Updated July 31 at 1:31pm

Bankruptcy looming without municipal pension reform

'Changing benefits for only select groups will not work.'

When the Rhode Island Retirement Security Act of 2011 (RIRSA) was being debated on the House floor last November, I sat in the gallery with many other Rhode Islanders watching the proceedings. The discussion was spirited, but somber, and as I left the building on that cold and damp evening, I had no desire to celebrate the passage of this important legislation, only to reflect upon what Rhode Island’s future could now hold.

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OP-ED

Bankruptcy looming without municipal pension reform

'Changing benefits for only select groups will not work.'

Posted:

When the Rhode Island Retirement Security Act of 2011 (RIRSA) was being debated on the House floor last November, I sat in the gallery with many other Rhode Islanders watching the proceedings. The discussion was spirited, but somber, and as I left the building on that cold and damp evening, I had no desire to celebrate the passage of this important legislation, only to reflect upon what Rhode Island’s future could now hold.

With the passage of RIRSA that night, Rhode Island’s unfunded liability for the state-administered pension system was slashed by $3 billion and went from being 48 percent funded to more than 60 percent funded – a tremendous improvement by any standard. RIRSA represented a shared responsibility between taxpayers, employees and retirees and is now being viewed as a national model for addressing pension crises across the country. And, for the first time in recent memory, Rhode Island is being hailed as a leader and has been featured in numerous national media pieces.

But there is still much to do – and much at stake – as we all look ahead to a day when Rhode Island has a strong education system, stable property taxes, sound infrastructure, plentiful jobs and the ability to support those among us who need an extra hand.

EngageRI is committed to support RIRSA as enacted. We believe that the courageous legislators who voted “yes” did so with a thorough understanding of the dire circumstances that we faced without reform. They understood that this was an issue that affected all of us as they heard from Rhode Islanders across every age and income level who pressed for reform to preserve funding for schools, social services and infrastructure. They heard from struggling small-business owners who can’t afford to pay more taxes and won’t survive another year in a terrible business climate.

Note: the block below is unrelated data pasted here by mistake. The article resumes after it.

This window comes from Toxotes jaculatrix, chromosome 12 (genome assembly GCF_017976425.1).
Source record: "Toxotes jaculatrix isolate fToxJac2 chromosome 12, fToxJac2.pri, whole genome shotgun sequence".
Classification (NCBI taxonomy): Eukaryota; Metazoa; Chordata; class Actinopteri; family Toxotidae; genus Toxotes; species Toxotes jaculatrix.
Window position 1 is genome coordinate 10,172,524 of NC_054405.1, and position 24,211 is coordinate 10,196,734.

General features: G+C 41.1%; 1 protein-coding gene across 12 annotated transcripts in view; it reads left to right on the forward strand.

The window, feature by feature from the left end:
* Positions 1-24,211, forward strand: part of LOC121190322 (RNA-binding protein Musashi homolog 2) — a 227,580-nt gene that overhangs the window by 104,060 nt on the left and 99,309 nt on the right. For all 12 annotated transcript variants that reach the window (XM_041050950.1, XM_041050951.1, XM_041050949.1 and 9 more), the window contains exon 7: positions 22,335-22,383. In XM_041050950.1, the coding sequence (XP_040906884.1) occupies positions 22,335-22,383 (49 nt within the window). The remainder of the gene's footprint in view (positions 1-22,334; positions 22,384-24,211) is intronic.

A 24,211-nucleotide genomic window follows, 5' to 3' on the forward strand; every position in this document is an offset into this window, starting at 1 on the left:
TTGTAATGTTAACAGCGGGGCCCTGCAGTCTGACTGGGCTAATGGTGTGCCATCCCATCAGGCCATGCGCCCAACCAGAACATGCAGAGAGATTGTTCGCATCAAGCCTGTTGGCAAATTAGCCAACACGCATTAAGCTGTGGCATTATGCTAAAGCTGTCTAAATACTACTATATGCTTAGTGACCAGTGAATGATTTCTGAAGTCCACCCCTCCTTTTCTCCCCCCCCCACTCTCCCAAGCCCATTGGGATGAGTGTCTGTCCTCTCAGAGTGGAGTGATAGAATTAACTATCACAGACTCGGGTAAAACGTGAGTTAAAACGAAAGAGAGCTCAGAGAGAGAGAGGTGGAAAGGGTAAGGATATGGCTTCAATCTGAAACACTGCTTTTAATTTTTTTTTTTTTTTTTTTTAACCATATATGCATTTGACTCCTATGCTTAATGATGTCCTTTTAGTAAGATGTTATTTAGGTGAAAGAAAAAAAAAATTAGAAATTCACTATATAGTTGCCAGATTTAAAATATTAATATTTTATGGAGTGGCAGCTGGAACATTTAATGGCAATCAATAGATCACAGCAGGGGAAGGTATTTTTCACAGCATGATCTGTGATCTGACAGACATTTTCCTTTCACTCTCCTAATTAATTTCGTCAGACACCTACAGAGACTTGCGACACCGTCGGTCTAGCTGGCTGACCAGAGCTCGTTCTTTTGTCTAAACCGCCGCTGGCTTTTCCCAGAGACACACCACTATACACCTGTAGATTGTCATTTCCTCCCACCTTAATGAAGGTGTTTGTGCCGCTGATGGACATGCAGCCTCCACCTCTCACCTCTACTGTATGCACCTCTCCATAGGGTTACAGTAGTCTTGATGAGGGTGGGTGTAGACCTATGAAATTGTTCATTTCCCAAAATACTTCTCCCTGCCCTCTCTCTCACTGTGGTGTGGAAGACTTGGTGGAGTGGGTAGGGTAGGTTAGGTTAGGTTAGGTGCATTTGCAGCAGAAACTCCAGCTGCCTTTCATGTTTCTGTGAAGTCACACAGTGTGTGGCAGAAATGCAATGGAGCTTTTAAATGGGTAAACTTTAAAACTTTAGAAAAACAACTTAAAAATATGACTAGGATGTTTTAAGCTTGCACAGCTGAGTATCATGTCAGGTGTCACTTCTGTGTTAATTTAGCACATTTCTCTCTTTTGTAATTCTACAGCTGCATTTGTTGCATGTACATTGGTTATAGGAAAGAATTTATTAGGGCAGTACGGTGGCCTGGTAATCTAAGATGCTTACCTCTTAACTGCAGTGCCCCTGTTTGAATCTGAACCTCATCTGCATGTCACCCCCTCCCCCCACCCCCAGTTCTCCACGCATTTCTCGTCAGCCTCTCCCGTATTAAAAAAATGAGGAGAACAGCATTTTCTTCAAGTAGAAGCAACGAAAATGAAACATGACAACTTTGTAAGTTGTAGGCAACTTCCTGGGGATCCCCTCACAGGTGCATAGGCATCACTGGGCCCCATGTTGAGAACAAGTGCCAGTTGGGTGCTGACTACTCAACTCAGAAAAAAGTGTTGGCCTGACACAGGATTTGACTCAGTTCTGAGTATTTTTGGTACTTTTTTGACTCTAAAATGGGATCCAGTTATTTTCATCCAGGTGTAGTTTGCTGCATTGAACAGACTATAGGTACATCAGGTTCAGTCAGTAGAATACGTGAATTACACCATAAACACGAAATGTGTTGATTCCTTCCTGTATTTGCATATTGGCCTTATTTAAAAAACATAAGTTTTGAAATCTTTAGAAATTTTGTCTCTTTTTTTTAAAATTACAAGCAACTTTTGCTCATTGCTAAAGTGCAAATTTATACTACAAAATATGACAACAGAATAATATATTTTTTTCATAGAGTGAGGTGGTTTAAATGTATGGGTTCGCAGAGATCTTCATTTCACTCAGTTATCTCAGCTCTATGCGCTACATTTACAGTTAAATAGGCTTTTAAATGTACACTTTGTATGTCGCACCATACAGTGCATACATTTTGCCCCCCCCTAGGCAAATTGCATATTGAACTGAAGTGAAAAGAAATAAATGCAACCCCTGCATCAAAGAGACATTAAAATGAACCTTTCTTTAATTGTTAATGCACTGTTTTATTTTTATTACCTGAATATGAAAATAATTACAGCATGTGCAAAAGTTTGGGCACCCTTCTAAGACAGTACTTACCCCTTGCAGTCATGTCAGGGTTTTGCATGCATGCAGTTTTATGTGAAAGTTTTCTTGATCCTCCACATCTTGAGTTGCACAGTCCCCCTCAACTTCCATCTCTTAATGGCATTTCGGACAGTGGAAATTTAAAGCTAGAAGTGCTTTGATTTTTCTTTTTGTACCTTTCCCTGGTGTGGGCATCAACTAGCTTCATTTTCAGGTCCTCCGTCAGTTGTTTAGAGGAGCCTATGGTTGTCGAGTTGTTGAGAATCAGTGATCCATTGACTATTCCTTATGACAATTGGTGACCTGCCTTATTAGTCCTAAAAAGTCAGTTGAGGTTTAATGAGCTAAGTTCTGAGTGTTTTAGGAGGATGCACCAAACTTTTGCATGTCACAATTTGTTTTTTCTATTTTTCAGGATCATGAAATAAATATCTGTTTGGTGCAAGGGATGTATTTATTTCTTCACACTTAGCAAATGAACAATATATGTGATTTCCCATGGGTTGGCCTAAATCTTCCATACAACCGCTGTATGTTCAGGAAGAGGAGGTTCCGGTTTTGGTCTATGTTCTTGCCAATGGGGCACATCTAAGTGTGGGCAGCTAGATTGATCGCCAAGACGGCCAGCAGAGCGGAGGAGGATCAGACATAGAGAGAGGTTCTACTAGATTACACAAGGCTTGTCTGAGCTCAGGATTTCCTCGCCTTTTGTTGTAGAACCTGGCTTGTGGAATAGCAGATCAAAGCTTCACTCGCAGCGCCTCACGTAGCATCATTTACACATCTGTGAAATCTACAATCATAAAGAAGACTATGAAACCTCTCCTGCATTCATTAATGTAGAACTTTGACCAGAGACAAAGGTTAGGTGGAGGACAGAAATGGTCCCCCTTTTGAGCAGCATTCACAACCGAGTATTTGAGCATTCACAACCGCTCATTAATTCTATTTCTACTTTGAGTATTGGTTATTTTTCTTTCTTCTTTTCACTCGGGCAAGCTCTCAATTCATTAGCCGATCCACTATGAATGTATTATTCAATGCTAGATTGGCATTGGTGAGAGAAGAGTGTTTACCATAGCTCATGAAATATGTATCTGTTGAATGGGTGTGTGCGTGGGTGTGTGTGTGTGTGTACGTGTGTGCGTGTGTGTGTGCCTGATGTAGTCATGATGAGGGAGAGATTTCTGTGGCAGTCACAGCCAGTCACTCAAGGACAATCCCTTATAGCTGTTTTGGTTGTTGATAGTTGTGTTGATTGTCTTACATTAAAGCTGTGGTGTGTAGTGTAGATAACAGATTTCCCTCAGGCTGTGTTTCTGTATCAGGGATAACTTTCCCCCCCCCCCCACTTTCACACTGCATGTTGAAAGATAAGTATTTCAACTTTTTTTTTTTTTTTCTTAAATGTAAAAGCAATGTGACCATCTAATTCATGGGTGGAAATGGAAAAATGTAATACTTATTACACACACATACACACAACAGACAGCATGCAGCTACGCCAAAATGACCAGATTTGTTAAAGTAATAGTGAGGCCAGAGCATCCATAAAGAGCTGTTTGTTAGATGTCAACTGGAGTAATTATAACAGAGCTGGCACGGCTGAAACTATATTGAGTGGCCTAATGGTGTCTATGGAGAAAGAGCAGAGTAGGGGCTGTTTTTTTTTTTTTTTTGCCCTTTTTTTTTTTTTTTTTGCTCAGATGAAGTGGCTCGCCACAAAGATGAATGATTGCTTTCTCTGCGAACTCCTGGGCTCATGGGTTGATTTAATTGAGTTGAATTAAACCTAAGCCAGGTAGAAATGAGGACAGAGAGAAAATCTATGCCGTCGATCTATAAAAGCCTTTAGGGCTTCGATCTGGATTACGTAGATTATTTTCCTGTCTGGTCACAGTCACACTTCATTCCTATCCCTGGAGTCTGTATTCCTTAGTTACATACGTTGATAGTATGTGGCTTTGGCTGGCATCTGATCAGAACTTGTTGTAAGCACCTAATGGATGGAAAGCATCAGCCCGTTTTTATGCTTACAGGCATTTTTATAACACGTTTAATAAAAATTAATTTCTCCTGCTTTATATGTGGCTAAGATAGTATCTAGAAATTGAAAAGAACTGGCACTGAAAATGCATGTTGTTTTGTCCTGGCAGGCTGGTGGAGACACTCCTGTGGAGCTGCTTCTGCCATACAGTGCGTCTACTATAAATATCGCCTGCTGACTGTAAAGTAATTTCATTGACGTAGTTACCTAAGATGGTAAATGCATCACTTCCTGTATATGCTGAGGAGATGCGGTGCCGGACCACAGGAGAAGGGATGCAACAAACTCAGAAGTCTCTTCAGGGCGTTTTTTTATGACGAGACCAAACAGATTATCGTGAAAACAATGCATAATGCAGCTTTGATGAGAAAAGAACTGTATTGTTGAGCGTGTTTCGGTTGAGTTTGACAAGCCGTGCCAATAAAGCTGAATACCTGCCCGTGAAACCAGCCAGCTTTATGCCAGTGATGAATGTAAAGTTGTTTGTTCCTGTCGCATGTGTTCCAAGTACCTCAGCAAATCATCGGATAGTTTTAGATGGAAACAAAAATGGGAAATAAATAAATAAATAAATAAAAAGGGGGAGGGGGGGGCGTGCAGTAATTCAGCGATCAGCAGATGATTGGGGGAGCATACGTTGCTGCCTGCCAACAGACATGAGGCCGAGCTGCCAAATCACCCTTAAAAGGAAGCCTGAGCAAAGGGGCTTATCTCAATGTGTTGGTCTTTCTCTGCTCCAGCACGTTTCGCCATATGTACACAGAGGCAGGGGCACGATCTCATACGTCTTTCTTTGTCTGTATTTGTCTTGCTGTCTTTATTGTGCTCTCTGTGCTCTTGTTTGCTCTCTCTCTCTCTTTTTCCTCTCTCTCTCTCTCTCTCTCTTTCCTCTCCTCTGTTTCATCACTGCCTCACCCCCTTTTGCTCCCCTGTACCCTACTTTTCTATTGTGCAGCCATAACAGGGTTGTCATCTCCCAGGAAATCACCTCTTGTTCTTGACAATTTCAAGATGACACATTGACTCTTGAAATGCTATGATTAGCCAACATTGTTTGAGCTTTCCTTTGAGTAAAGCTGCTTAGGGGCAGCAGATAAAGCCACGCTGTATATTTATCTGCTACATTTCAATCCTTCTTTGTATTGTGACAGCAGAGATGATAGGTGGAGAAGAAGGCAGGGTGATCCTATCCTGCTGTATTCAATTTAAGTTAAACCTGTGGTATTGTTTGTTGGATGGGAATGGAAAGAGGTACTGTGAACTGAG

They heard from young teachers who worried that without reform, they would have no retirement security. These legislators went out on a limb and voted “yes” and we must not let their hard work be rolled back.

As many of our cities and towns face municipal finance crises, it’s clear that the non-MERS pension plans need to be addressed, or more cities and towns could face a painful bankruptcy like Central Falls. EngageRI supports the efforts of cities and towns to implement comprehensive pension reform. We encourage the cities and towns to take the same approach to pension reform as the state did when implementing RIRSA by doing the “number-crunching” and the legal work to design a plan for comprehensive and sustainable reform. It is clear that suspending cost-of-living increases is essential to ensuring the long-term viability of pension funds, but it is only one step and may not be appropriate for every municipality.

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